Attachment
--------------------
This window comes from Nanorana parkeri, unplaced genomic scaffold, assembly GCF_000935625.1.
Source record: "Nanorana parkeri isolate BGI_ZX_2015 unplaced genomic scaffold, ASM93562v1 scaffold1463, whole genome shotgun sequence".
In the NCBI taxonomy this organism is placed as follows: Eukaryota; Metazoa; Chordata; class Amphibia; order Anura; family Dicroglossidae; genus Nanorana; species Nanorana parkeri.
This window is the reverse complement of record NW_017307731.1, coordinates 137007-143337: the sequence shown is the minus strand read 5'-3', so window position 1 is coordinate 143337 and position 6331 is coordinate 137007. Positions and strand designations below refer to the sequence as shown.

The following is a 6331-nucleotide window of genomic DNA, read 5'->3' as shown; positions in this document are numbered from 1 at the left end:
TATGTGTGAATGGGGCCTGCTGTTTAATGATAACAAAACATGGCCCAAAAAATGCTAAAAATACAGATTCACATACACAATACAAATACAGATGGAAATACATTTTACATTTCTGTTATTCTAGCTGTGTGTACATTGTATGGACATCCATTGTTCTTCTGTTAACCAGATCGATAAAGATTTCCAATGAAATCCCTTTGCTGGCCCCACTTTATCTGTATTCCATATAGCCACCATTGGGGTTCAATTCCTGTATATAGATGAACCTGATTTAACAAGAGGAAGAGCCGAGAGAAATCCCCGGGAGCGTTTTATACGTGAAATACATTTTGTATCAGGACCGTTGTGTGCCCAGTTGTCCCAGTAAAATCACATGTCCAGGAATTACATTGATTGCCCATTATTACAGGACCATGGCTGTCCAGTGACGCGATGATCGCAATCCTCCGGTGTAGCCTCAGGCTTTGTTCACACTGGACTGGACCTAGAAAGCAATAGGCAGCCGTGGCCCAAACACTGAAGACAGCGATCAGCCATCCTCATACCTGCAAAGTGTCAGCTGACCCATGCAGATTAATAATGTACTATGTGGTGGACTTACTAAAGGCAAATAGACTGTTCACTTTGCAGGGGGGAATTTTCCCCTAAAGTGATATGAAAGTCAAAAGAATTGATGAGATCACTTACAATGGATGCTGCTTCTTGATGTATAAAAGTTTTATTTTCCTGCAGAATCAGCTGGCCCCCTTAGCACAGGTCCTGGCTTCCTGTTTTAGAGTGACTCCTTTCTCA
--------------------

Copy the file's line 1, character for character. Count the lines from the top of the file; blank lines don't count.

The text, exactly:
This window comes from Nanorana parkeri, unplaced genomic scaffold, assembly GCF_000935625.1.